Overall, what does all this mean for adjusters and case managers? They should be aware of and concerned that over radiation and side effects from CT scans can occur in the course of treatment for a workers’ compensation claim, and would be considered part of the liability for that claim. They should also consider:
- The patient’s medical history. Someone with a history of previous injuries is more likely to have been exposed to CT scans. An effort should be made to find out what types of radiology tests were administered in the patient’s past. This could be done by contacting the patient’s primary care physician.
- Using CT scans only when they are especially effective for a particular diagnosis or when they are indicated due to other factors in the patient’s situation.
- Working with physicians to be sure that the American College of Radiology’s guidelines for the types of diagnostic tests to use in specific situations, are followed.
Eliminating Radiation Errors
The best protection against this type of medical error is having the test administered by a quality provider, with equipment that has been inspected to ensure that it is in good working order. Here’s where a company like One Call Medical can help. Consider these quality indicators for providers and facilities:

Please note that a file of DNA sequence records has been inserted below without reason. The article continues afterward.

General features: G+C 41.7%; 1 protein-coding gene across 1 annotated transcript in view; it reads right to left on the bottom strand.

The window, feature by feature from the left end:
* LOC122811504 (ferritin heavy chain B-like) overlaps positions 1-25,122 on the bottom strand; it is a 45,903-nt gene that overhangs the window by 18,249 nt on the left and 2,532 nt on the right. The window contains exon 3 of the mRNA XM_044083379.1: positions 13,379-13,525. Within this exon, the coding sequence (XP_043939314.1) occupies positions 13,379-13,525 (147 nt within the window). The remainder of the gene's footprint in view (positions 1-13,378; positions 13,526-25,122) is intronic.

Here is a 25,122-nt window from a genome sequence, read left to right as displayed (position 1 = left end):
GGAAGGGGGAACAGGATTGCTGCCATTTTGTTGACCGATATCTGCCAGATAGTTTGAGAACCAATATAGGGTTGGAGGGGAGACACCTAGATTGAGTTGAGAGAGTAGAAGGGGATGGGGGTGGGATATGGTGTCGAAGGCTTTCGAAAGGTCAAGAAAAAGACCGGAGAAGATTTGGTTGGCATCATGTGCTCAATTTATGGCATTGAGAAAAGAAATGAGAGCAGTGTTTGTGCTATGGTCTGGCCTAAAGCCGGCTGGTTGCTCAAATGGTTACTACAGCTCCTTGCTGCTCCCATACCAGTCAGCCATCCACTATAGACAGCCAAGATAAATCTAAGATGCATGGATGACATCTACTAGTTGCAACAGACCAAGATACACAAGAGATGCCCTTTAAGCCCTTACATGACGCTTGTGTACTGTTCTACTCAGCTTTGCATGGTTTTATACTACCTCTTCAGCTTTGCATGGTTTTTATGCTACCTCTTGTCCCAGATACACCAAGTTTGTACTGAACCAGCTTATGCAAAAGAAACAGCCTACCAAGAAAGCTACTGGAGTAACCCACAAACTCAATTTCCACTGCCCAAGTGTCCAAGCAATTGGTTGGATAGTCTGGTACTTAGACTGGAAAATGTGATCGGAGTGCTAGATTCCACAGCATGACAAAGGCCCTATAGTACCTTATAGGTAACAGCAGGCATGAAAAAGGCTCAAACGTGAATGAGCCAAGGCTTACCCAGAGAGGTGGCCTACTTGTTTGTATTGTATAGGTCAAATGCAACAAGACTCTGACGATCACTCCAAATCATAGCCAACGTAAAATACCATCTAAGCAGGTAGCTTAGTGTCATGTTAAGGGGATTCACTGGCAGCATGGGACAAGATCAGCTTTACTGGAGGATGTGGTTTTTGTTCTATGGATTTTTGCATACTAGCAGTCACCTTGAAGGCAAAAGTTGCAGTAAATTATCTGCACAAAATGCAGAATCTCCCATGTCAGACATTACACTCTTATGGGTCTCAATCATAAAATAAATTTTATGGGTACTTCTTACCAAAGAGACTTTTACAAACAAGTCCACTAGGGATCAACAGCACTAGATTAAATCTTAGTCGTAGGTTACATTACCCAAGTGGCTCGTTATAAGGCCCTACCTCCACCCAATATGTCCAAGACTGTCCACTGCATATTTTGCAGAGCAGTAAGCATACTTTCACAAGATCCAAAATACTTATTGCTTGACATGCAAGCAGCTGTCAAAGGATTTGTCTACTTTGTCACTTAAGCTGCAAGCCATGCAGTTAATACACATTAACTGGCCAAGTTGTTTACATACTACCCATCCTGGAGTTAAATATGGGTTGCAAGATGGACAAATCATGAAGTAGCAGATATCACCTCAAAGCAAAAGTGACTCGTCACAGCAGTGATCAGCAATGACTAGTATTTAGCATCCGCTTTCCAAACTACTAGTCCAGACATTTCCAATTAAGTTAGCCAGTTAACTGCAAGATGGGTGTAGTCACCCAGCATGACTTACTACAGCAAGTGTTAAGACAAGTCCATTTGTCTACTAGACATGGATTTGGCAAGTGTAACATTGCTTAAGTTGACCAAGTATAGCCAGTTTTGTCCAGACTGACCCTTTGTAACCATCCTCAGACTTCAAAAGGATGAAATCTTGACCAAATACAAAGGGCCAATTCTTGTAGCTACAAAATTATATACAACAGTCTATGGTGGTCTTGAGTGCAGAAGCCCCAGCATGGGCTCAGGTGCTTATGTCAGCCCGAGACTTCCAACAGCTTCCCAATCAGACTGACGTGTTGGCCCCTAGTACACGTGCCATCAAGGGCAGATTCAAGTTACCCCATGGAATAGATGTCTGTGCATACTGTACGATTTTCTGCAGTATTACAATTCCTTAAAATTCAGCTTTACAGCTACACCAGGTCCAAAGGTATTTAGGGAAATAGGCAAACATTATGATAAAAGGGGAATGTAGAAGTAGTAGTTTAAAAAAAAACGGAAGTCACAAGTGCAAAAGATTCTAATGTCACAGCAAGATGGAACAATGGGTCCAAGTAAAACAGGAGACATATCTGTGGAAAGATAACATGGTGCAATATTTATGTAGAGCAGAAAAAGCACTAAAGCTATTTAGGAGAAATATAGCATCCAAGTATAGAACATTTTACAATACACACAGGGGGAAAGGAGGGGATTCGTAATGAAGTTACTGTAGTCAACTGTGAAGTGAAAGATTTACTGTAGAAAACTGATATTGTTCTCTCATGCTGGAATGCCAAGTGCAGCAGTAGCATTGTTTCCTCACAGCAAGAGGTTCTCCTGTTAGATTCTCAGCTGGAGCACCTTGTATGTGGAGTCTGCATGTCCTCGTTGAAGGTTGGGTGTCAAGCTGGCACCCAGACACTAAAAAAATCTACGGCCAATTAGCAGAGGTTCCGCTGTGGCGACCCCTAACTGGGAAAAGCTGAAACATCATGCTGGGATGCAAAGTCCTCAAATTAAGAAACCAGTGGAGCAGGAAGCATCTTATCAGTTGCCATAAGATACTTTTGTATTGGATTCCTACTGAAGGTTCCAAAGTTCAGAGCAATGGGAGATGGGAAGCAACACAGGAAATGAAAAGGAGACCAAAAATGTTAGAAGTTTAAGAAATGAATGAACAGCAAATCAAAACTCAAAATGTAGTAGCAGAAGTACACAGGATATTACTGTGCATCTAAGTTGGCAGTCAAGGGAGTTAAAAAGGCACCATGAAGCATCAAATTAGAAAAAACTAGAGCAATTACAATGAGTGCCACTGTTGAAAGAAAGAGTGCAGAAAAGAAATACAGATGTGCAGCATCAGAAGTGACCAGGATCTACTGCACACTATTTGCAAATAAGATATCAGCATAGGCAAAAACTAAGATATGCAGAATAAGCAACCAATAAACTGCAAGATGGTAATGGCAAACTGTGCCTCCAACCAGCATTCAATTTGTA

- Membership in a provider network with stringent credentialing requirements. In contrast to the “rubber stamp” that some networks conduct, true provider credentialing is rigorous, labor-intensive, time-consuming and expensive. For example, One Call Medical employs a team of 10 full-time employees to conduct, manage, and continually improve a credentialing process that meets or exceeds standards set by the National Committee for Quality Assurance (NCQA), a not-for-profit organization dedicated to improving health care and the recognized symbol for medical quality. OCM also uses the American Medical Association (AMA) and the National Practitioner Data Bank (NPDB) to verify professional credentials, licensure, and memberships.
- Frequent re-credentialing. Every three years, OCM providers are re-credentialed to ensure ongoing adherence to quality guidelines.
- Board certification. In OCM’s network, 96% of the radiologists in the network are board-certified by the American Board of Radiology.
- Credentialing that includes inspection of machines. Older machines tend to deliver higher doses of radiation. They also tend to be used by physician groups who may have added radiology as another revenue stream but are unable to keep up with the latest technology for financial reasons. In addition to credentialing reading radiologists, OCM also credentials the imaging center itself. Over 84% of OCM’s contracted radiology facilities are accredited mostly by the American College of Radiology (ACR) for a minimum of one modality, which is more than the national average of 57%. Requirements for accreditation consist of a rigorous inspection and approval of the facility equipment and software.